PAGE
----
1. Pre-Christian religion in Roman Britain; 2. Christianity in Roman and sub-Roman Britain; 3. Christianity amongst the Celts; 4. The heathen Anglo-Saxons; 5. The mission of St Augustine; 6. Further stages in the Roman mission; 7. The Celtic mission to England; 8. The triumph of Rome; 9. Theodore and Wilfred; 10. Monks and nuns in early England; 11. Architecture and art in pre-Danish England; 12. Christian poetry in Anglo-Saxon England; 13. Scholarship and learning in Early England; 14. The Anglo-Saxon mission to the continent (I); 15. The Anglo-Saxon mission to the continent (II); 16. The eighth century: councils and reform; 17. The Dames and King Alfred; 18. The monastic revival; 19. The origin and development of the parochial system; 20. Homilists and writers; 21. English contributions to the conversion of Scandinavia; 22. Architecture and art: the later stages; 23. The closing stages; 24. The primacy of Lanfranc; Notes; Bibliography; Index.
The Church in Anglo-Saxon Englandby John Godfrey
Pub. Date: 06/29/2009
Publisher: Cambridge University Press
It is likely that the gospel was brought to Britain in Roman times by merchants and soldiers from Gaul. The author offers a details and balanced history of the events of these years. While his main theme is the conversion of the English to the Christian faith, his account is not narrowly ecclesiastical: he is concerned as much with the notable personalities and
It is likely that the gospel was brought to Britain in Roman times by merchants and soldiers from Gaul. The author offers a details and balanced history of the events of these years. While his main theme is the conversion of the English to the Christian faith, his account is not narrowly ecclesiastical: he is concerned as much with the notable personalities and cultural achievements as with the fluctuating fortunes of the Church itself, the growth of its institutions and the work of its missions. The sixteen plates, including some illustrations seldom or never previously reproduced, give rich evidence of Anglo-Saxon taste and skill. there are six maps, an extensive bibliography, and full notes and references. No history of the Old English Church of a comparable size and scope has appeared in this century; and since Mr Godfrey's approach is both informed and uncomplicated, his book will be equally enjoyed by the scholar and the general reader.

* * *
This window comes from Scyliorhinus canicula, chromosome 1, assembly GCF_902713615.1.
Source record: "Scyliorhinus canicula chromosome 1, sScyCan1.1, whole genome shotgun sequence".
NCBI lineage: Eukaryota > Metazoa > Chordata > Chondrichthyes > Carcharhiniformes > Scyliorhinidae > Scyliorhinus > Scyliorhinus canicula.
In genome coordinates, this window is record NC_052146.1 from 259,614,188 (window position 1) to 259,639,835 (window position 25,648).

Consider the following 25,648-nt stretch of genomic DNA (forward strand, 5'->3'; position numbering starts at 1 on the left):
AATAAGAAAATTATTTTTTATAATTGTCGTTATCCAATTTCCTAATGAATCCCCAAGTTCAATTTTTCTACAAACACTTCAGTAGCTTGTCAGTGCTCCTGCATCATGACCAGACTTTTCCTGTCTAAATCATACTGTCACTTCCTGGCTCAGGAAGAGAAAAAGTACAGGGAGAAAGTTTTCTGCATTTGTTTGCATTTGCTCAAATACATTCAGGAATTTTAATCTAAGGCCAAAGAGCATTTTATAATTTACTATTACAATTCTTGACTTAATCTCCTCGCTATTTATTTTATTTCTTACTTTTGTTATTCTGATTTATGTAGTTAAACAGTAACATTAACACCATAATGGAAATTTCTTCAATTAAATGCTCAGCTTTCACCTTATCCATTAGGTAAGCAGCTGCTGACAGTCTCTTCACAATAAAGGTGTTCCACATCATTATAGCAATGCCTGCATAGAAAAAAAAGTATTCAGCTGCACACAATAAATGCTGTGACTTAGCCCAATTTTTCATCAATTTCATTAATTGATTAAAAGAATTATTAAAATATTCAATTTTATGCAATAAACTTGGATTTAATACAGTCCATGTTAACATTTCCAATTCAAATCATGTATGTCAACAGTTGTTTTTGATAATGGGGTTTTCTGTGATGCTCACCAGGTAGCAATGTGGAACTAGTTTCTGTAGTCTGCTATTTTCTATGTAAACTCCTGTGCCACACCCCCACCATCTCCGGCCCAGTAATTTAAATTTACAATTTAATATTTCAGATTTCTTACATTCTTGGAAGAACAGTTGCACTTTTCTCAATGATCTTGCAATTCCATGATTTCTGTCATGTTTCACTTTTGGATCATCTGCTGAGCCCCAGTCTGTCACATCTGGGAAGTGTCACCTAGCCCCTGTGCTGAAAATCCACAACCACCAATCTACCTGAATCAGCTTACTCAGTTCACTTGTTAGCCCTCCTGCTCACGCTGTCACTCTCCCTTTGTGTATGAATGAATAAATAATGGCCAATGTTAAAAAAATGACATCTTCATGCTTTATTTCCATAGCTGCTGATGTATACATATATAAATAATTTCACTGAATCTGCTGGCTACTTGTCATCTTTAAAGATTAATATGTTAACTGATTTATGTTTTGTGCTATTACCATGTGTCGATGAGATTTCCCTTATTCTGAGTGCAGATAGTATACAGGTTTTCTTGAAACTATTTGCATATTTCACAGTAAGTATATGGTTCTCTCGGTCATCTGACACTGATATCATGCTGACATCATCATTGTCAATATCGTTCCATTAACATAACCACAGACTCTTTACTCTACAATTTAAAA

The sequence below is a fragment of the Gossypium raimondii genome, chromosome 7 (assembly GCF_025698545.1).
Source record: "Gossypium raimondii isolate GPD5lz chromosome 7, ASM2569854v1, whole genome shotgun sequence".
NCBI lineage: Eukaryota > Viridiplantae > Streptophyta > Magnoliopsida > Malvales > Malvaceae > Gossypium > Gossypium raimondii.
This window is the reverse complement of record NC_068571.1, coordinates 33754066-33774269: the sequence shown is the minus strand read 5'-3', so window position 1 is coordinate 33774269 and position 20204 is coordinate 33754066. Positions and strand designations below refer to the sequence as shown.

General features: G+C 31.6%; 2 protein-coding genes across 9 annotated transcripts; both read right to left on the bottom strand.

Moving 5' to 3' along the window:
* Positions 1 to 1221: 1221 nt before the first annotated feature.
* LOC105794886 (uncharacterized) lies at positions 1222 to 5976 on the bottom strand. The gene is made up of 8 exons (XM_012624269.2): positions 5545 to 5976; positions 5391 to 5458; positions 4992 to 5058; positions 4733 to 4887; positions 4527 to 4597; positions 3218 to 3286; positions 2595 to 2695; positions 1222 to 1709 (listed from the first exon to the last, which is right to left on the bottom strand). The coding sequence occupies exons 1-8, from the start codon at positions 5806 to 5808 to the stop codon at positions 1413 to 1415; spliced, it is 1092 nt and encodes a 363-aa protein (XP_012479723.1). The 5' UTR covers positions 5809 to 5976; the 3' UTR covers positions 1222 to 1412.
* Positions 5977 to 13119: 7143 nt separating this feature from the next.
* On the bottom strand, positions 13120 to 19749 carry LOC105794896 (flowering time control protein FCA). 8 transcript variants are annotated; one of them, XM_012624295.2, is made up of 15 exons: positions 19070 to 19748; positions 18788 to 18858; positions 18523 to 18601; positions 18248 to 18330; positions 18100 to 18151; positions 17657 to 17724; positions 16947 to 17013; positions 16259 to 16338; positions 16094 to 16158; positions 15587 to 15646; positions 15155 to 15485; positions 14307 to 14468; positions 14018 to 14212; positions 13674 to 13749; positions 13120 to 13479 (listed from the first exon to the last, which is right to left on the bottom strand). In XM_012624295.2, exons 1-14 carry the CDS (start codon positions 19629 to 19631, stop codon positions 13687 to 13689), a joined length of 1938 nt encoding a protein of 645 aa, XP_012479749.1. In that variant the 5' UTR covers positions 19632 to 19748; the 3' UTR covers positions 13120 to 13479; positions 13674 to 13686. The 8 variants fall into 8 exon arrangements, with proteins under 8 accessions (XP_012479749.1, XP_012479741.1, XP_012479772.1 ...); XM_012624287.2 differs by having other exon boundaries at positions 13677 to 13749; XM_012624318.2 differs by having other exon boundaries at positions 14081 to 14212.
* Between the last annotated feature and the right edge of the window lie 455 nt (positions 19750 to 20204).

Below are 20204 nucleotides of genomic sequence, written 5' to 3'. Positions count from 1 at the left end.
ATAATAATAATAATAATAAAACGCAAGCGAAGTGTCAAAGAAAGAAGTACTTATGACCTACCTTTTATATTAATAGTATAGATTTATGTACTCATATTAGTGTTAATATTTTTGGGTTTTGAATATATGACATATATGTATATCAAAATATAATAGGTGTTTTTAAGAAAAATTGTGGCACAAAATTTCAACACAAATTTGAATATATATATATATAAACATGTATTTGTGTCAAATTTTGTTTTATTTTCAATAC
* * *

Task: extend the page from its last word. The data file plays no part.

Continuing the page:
- Cambridge University Press
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